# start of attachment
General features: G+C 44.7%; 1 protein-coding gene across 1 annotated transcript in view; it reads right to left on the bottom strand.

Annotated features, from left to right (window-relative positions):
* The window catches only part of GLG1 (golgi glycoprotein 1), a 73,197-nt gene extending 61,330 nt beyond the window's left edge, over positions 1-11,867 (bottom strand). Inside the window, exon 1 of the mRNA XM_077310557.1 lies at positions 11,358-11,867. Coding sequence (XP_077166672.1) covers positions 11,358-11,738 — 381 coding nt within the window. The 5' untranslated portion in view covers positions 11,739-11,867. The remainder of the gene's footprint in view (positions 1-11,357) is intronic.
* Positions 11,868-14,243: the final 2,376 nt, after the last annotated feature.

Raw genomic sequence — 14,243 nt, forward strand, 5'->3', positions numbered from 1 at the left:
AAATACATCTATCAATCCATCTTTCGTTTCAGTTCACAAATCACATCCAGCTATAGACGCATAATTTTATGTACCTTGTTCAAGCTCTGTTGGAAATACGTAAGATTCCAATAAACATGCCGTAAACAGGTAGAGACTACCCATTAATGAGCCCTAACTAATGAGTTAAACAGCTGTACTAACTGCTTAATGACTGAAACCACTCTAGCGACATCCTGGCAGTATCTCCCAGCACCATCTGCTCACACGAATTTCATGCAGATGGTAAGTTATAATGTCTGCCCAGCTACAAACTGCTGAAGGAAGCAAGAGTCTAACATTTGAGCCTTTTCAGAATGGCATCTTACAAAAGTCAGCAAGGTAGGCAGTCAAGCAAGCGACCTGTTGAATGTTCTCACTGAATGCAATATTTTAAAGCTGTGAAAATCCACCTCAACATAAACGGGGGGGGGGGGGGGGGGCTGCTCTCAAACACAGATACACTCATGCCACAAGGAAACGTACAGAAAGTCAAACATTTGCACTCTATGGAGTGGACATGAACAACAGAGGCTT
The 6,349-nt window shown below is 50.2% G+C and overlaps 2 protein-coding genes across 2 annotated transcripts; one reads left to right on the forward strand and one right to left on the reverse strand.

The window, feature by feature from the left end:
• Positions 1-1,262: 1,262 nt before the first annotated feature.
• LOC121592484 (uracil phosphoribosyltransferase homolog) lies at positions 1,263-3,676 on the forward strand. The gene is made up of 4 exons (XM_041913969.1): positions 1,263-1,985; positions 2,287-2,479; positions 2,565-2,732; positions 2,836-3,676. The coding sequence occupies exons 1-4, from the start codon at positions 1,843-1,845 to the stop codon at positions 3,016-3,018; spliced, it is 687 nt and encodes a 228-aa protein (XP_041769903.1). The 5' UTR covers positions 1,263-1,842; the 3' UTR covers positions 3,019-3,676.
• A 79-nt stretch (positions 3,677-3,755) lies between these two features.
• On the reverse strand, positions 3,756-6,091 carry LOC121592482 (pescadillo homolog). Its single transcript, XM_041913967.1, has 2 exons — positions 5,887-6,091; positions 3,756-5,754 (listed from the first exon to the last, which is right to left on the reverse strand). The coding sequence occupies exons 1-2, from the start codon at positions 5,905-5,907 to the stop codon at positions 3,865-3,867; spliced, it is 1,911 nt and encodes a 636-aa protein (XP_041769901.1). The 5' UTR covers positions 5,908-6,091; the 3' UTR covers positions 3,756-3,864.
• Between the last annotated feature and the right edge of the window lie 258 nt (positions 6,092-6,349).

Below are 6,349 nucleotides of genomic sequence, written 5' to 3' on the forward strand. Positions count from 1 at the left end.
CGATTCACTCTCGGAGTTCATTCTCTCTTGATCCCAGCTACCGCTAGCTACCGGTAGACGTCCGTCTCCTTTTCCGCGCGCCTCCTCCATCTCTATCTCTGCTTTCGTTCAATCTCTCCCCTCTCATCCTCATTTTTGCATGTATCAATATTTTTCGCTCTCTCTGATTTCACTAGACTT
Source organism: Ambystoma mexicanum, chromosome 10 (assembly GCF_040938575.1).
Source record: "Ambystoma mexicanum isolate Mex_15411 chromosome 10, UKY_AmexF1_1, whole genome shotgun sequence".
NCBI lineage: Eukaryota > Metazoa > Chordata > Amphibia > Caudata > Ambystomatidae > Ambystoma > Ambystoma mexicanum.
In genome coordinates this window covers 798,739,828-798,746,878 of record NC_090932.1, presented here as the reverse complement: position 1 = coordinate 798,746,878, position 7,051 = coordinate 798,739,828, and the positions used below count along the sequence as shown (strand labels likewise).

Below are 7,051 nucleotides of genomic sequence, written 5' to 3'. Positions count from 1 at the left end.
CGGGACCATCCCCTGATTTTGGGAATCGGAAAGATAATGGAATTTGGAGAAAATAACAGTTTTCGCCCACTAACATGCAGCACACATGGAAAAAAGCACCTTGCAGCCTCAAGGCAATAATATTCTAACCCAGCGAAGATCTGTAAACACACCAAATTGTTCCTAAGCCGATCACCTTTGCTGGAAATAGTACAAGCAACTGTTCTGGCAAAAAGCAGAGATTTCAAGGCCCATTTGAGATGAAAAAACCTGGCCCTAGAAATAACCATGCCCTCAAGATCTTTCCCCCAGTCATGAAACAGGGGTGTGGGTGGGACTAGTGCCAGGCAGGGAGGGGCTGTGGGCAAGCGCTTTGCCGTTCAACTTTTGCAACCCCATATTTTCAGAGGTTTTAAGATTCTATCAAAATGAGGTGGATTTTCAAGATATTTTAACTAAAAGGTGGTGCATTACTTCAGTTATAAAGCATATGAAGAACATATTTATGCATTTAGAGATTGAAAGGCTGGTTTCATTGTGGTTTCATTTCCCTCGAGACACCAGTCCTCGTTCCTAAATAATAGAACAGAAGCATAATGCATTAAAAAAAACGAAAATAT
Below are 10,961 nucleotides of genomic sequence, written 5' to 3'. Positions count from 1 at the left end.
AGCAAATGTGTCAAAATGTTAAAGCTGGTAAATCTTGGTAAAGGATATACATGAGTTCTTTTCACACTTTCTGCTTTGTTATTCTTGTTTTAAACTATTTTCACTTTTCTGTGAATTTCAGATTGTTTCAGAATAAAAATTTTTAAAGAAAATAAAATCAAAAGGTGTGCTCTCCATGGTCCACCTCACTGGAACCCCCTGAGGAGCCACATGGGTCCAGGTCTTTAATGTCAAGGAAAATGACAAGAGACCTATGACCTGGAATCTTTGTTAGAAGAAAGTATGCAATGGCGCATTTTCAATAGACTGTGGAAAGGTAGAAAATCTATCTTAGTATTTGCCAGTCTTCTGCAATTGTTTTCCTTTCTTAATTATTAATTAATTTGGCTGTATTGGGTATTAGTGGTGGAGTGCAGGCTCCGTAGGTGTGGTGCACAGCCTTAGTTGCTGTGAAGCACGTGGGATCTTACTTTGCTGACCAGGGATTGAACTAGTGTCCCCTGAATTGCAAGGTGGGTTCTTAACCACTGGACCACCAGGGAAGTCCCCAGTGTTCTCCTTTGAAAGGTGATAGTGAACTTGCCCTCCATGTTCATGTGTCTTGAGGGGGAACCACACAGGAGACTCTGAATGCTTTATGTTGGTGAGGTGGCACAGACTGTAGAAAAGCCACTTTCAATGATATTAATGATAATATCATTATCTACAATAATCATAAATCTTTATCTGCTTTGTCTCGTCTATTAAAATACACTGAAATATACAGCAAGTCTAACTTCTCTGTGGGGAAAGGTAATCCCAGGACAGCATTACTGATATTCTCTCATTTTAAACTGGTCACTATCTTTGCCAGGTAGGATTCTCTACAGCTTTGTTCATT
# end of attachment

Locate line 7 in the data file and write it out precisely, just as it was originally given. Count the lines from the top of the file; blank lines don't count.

The 6,349-nt window shown below is 50.2% G+C and overlaps 2 protein-coding genes across 2 annotated transcripts; one reads left to right on the forward strand and one right to left on the reverse strand.